Because of this, prior to the sin when Adam himself was perfect and clear of any evil, there was no need for clothing. Because clothing serves to cover and hide, and when man's body is perfect and his soul is pure there is nothing to cover or hide. While also before the sin the Yetzer Hara was present in the world in the form of the snake, he was nevertheless not an intrinsic part of man and his desires, but an external being who had the power to try and make him stumble and sin. Against the external Yetzer Hara Hashem created the Torah, the power that subdues the Yetzer Hara and protects a person from it. But after the sin when permission was given to the Yetzer Hara to enter a person's soul and inner essence, and man became evil through the material desires and temptations that were part of him, then clothing became a necessity. It became necessary to cover the body, the place where temptations dwell, and conceal the animalistic part of him, i.e. the body which is the materialistic part of man and in this way, he can subdue his Yetzer Hara.

This reconciles the contradiction of how, before the sin, due to Adam and Chava's greatness they did not require clothing, while after the sin clothing became a necessity for man. Since before the sin their exceptional quality was that even a trace of evil did not cleave to them, they were pure and clean, therefore there was no place or necessity for clothing. For the entire concept of clothing belongs to the material world, while in the spiritual world it has no place. Do angels wear clothing?? Only once they sinned and contamination was imposed on them, did they then require clothing to subdue the evil in their bodies.

The nations of the world took the concept of clothing and used it for the direct opposite of its true goal. With their arrogant and immodest dress, they increase lust and impurity in the world. They took clothing that was intended to make man modest and subdue his Yetzer Hara by covering his body, thereby enabling him to elevate his spirit and soul, and instead use it to beautify their bodies and make them conspicuous, so as to increase their lust.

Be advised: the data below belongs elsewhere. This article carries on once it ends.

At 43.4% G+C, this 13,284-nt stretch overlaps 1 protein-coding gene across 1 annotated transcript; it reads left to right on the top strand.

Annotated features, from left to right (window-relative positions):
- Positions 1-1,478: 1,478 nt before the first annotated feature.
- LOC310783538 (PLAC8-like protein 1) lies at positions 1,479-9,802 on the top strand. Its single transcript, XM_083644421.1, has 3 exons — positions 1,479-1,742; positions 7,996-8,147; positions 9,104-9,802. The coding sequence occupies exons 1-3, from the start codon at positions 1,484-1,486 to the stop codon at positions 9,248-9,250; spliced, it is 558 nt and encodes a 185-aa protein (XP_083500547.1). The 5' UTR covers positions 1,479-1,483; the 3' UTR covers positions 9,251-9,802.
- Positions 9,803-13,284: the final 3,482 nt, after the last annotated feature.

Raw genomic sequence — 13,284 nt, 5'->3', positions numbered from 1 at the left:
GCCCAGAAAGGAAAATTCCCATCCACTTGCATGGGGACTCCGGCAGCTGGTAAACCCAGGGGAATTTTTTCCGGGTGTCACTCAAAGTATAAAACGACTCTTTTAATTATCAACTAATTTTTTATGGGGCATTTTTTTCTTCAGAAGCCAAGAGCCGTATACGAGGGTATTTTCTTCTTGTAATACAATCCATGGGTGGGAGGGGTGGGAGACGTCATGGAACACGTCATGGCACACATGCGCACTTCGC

Now we understand the great importance that the Torah attaches to the Jewish mode of dress and the great praise with which our forefathers in Egypt were commended for not changing their dress. Jewish dress is different from non-Jewish dress not only in its style but mainly in its essence and goal. And Am Yisrael in Egypt guarded their style of dress to isolate themselves from the outlook and opinions of the Egyptians concerning clothing and the purpose it is meant to serve. In this merit by being distinctive and preserving their own identity, Am Yisrael were trained to be called G-d's nation who in the future would receive the Torah, the purpose of their redemption from Egypt.

I recall that my esteemed father zya"a did not leave his home for forty years so as to guard the purity and holiness of his eyes. He never perspired and his body never gave off an unpleasant smell, for the more a person sanctifies himself, his body too becomes something spiritual with no connection to the physical laws of nature.

Guard Your Tongue

One who relates things to others no longer has control over where this will go and cannot know in which circumstances his words will be repeated. What one says about one's friend can later reach the friend's ears and might even be repeated in his presence.

Therefore, it is forbidden to say anything about someone else that could embarrass him or cause him distress if repeated in his presence, even if the actual words are not derogatory.